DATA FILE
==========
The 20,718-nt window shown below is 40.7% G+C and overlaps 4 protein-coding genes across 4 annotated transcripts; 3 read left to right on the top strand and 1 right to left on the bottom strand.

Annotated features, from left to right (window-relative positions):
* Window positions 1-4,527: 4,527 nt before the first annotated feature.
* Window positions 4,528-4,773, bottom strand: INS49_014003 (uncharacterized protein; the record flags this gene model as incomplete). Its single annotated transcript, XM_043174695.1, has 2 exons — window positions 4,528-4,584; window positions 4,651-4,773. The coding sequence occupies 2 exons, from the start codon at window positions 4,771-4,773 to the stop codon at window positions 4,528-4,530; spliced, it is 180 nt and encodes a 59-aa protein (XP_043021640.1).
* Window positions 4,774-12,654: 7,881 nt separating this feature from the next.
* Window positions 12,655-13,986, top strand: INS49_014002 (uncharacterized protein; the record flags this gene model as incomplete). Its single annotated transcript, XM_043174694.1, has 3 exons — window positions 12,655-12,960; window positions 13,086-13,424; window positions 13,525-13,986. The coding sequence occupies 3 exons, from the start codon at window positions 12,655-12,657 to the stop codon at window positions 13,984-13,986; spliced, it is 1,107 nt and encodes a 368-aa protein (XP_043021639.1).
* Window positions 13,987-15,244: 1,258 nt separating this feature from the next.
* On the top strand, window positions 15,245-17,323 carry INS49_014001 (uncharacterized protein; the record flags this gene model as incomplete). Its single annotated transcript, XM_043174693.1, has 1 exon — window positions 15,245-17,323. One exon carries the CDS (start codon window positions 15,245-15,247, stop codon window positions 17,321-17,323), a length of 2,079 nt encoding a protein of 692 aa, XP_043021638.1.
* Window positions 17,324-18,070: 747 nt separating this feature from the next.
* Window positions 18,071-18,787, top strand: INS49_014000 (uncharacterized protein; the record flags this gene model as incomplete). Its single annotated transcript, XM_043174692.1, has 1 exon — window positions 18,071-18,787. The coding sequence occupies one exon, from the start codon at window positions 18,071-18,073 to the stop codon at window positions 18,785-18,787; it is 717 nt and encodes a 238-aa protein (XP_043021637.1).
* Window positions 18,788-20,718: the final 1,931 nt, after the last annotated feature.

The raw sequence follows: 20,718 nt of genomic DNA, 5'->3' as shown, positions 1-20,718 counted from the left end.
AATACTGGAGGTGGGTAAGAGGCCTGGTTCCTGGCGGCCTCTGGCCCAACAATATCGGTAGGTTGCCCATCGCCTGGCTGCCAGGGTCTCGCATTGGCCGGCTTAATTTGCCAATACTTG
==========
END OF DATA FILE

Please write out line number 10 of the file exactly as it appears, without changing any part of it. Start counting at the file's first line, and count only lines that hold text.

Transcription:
* Window positions 18,071-18,787, top strand: INS49_014000 (uncharacterized protein; the record flags this gene model as incomplete). Its single annotated transcript, XM_043174692.1, has 1 exon — window positions 18,071-18,787. The coding sequence occupies one exon, from the start codon at window positions 18,071-18,073 to the stop codon at window positions 18,785-18,787; it is 717 nt and encodes a 238-aa protein (XP_043021637.1).